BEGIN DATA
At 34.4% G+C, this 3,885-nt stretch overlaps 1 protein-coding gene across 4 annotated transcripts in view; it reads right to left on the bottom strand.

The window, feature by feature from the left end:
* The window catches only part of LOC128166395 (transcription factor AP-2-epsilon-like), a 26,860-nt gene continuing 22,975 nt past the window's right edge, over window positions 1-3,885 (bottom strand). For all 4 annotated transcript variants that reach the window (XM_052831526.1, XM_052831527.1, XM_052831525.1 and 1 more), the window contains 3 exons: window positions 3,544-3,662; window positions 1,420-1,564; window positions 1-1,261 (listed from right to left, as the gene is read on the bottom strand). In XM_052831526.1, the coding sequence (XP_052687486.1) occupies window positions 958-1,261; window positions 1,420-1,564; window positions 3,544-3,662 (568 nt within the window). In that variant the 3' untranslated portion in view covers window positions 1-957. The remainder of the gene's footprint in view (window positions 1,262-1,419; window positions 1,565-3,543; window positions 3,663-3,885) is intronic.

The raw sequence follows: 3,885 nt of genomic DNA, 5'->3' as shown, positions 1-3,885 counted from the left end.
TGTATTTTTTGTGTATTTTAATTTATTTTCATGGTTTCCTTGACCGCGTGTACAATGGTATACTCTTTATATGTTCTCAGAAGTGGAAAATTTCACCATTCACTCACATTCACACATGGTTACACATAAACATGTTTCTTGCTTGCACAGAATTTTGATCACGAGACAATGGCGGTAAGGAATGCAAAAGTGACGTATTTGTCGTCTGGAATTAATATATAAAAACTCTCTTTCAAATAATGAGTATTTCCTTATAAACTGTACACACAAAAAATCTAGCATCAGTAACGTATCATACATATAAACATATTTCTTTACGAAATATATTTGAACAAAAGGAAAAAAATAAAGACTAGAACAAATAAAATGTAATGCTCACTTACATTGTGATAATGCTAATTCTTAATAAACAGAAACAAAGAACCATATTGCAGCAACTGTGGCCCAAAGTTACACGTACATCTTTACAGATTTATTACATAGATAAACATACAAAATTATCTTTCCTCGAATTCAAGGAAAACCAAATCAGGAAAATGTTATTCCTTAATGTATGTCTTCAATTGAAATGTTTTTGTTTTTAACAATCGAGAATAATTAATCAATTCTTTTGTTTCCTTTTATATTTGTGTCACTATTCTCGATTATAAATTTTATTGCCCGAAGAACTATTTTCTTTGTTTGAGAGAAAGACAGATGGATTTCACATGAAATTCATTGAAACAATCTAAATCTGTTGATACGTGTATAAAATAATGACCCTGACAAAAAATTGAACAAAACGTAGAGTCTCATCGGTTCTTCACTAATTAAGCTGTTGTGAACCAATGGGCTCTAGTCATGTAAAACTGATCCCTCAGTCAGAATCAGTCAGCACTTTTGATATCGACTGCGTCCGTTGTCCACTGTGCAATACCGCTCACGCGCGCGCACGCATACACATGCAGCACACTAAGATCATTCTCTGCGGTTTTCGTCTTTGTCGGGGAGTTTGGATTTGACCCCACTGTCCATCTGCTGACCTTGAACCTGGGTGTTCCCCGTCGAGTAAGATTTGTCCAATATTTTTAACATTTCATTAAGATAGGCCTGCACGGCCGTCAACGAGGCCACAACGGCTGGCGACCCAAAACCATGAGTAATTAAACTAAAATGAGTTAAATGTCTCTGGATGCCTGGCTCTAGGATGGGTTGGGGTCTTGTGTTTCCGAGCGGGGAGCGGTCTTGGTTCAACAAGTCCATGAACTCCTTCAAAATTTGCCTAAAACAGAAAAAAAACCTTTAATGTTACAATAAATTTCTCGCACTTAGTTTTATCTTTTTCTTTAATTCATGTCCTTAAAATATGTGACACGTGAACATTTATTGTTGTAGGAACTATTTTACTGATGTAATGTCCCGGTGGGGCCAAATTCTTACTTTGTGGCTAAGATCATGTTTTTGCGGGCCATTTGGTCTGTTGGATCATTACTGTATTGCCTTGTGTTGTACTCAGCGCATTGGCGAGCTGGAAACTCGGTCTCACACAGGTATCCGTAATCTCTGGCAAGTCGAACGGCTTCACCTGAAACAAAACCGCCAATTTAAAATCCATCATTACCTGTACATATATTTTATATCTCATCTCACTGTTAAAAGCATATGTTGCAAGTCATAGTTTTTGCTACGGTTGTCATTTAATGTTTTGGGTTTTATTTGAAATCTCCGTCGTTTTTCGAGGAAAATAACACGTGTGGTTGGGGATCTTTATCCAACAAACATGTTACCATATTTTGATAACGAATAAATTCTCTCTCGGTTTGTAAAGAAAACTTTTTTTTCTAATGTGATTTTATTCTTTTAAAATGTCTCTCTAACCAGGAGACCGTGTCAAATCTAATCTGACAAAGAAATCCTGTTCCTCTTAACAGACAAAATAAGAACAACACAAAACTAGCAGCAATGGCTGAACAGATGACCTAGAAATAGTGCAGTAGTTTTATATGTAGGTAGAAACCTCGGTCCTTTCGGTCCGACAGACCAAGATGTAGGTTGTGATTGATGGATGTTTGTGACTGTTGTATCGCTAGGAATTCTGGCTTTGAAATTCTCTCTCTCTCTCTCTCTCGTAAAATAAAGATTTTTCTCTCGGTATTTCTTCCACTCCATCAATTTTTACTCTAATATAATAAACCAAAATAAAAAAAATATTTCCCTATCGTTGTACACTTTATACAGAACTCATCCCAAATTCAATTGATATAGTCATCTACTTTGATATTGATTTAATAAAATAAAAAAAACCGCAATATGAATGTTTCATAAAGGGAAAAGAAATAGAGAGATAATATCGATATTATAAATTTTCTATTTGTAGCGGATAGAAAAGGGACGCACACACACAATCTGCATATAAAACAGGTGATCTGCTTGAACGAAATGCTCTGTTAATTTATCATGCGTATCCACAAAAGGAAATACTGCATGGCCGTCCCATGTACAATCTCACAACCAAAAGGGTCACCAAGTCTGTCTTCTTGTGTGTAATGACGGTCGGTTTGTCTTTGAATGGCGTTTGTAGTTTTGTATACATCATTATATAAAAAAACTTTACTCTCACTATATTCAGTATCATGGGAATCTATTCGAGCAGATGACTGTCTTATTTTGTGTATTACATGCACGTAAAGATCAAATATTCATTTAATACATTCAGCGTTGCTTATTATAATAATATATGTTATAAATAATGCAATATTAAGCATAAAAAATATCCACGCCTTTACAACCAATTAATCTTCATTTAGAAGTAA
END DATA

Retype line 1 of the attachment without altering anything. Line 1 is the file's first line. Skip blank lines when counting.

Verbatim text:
At 34.4% G+C, this 3,885-nt stretch overlaps 1 protein-coding gene across 4 annotated transcripts in view; it reads right to left on the bottom strand.